Skip to main content

Verified by Psychology Today


7 Reasons Why New Year's Resolutions Don't Work

Here's what to do instead.

Photo by JESHOOTS .COM on Unsplash
Source: Photo by JESHOOTS .COM on Unsplash

New Year's resolutions are not the best strategy to improve the quality of your life in 2020.

The data speaks clearly: 80 percent of people fail to follow through on their New Year's resolutions by February.

Thus, the best decision you can make for the new year is not to make resolutions. What can you do instead?

When it comes to New Year's resolutions, I've had my good share of failure as well. I wanted to shed some pounds, to read more books, to have more time for friends and family, etc.

I'd start the new year with enthusiasm. I'd sign up for the gym and invest in a 10-session package to work with a personal trainer. I'd buy a bunch of books on Amazon and start reading avidly. I'd invite friends over to eat lasañas I'd cooked myself.

But soon, the enthusiasm, the motivation, and the effort would fade away. I became a statistic: By February, I had fallen back on my old habits.

Does this all sound familiar?

If you want to make 2020 the best year of your life, let's first understand why New Year's resolutions don't work.

1. You are trying to change your entire life overnight. You don't reach the tip of Mount Everest in a day. It's a journey made up of a myriad of small steps.

2. You don't believe you can achieve your aspirational goals. You doubt yourself. As a result, you don't commit.

3. You know the theory, but you don't practice. You have read tons of personal development books, but you fail to put your knowledge into practice. It's all talk, no action.

4. Your resolutions are a source of suffering instead of enjoyment. They become a source of stress. They become one more thing you need to do in your life. You feel they are something you have to do.

5. Because you're afraid of failing, you are keeping your resolutions a secret. As a result, you don't have a support system. You don't enroll family members and friends in helping you to move the needle.

6. You don't have enough great reasons to accomplish your resolutions. You are not clear about your "why."

7. Your resolutions are too vague. For example, "to exercise more" is way too general; it lacks concreteness. What's that "more" all about?

Frustrated with my own results. I changed my strategy. What's the main change I made? I turned New Year's resolutions into firm commitments. And it worked.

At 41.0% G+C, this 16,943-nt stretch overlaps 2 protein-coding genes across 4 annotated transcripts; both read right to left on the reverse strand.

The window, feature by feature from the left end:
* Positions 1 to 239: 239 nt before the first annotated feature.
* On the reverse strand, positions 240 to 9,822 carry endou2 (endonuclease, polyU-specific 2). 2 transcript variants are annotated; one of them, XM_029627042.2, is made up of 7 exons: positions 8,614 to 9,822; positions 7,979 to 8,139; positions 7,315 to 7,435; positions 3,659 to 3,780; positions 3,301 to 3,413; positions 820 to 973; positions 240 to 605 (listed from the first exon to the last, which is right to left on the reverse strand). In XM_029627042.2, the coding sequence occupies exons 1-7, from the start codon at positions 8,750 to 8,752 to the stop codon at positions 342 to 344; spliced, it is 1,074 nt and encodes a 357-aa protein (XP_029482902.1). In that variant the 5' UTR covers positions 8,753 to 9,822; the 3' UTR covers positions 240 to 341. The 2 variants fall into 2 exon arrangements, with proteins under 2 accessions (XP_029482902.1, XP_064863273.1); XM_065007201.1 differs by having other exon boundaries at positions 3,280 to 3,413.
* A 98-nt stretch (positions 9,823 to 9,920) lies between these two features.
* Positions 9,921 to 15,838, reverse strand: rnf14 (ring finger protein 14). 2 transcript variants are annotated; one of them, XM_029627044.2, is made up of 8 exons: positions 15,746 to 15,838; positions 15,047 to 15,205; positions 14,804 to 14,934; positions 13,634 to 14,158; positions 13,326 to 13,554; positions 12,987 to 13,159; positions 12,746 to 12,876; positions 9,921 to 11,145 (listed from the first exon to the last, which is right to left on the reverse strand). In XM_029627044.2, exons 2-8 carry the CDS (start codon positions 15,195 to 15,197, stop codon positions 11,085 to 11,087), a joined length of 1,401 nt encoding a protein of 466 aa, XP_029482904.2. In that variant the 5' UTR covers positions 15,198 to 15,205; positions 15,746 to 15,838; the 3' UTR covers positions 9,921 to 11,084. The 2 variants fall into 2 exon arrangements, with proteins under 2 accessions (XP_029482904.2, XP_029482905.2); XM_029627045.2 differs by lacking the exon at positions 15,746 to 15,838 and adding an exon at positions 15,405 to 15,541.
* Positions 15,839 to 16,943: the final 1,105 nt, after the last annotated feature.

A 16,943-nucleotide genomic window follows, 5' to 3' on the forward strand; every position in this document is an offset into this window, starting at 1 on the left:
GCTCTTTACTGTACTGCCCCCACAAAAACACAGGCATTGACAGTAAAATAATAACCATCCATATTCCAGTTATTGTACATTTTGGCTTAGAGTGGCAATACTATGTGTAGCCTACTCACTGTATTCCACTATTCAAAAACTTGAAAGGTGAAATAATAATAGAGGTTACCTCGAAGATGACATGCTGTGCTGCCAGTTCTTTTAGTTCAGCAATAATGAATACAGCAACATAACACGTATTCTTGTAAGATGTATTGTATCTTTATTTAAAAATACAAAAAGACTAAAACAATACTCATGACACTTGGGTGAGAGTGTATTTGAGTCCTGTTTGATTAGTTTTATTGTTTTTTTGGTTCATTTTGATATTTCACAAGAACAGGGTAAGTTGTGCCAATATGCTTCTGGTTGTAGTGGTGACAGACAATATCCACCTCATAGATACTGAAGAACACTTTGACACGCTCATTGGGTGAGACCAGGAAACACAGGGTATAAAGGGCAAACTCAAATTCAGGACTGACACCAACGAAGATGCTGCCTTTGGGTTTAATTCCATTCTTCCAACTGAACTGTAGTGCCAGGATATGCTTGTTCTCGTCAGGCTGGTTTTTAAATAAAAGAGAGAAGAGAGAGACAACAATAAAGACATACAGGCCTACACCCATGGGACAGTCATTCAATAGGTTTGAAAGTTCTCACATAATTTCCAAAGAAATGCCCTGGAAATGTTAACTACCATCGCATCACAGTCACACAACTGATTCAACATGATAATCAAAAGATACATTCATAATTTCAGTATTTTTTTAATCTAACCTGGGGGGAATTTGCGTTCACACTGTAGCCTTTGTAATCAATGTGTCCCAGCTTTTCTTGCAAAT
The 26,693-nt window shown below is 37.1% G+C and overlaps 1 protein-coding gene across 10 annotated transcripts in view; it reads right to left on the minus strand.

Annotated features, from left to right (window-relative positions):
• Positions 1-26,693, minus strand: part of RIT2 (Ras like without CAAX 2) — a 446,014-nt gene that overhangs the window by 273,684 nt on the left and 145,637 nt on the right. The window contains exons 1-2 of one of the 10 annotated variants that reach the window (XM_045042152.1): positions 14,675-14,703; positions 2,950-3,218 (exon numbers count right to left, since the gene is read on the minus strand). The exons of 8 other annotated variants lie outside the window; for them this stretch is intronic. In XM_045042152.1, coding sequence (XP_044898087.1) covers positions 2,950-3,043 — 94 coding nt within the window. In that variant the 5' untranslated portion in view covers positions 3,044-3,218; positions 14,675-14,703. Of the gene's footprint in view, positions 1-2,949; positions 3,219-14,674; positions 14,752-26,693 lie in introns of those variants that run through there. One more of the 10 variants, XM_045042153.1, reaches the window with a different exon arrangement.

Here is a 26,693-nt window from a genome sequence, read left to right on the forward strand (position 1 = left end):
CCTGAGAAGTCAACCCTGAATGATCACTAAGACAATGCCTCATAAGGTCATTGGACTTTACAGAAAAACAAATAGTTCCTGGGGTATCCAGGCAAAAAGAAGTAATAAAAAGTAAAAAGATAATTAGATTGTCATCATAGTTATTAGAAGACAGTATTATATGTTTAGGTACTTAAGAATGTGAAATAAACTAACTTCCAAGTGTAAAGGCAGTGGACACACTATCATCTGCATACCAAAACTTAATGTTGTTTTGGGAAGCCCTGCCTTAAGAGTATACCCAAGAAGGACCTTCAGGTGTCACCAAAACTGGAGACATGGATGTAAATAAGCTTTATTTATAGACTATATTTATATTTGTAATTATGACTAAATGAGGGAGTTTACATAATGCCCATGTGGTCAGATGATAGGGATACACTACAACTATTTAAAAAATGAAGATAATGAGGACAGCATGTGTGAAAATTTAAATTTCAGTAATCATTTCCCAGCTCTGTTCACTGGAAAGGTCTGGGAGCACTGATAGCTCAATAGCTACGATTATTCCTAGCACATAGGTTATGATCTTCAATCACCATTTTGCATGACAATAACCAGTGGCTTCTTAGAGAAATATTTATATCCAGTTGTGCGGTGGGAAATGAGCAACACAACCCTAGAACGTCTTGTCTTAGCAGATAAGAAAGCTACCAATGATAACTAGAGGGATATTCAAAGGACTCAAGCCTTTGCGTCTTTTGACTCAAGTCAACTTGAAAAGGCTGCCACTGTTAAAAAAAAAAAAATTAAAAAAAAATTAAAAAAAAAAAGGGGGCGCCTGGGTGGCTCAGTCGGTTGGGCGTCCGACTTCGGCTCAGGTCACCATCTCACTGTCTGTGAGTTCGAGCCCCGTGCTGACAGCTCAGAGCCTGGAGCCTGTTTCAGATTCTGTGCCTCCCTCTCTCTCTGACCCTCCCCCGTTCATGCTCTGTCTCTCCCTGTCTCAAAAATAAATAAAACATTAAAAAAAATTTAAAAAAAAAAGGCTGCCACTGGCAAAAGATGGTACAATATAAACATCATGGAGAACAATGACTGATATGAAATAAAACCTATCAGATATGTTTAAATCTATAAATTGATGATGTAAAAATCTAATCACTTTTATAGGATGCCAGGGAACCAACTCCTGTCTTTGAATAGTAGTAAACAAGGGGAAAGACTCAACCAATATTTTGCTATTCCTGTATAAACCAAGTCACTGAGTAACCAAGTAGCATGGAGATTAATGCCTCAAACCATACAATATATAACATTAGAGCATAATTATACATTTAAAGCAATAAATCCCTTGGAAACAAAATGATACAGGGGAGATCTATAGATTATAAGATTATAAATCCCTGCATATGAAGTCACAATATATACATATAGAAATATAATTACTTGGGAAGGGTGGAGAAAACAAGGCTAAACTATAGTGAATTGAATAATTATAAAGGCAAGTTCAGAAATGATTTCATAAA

Thus, here are some tips that worked for me:

1. Ask yourself what your immediate next step is to achieve your resolutions.

2. Turn resolutions into commitments. Deepen your conviction. Make them a must.

3. Results are a consequence of massive action. Take action every day.

4. Find ways to enjoy living your commitments. Anticipate the joy you will feel when you achieve your results.

5. Don't keep your commitment a secret. Set up an accountability system. Enroll a trusted friend or invest in a life coach.

6. Be very specific about what you want to achieve with your commitments. Describe them in observable terms. What will you see, hear, and feel when you reach your commitment?

7. Be clear about your "why." Uncover the most profound purpose that underpins your goals. Why do you want your commitment to become a reality? How will your life change as a result of living the intention of your resolutions?

For example, here is how I've articulated the commitment to my health and well-being:

I make health and well-being my absolute priority. I will continue increasing my vital energy with quarterly visits to my functional doctor and to my nutritionist. I will drop 3 percent more body fat, reaching 10 percent by May 31, 2020. I will eat healthy, staying away from gluten and red meats. I will monitor my sleep quality with my Oura ring, and I will move my body for at least 30 minutes every day.

What's one of the commitments you will make to turn 2020 into one of the best years of your life? You can share it below in the comments to mark your decision, your commitment, and your willingness to be accountable.

More from Aldo Civico Ph.D.
More from Psychology Today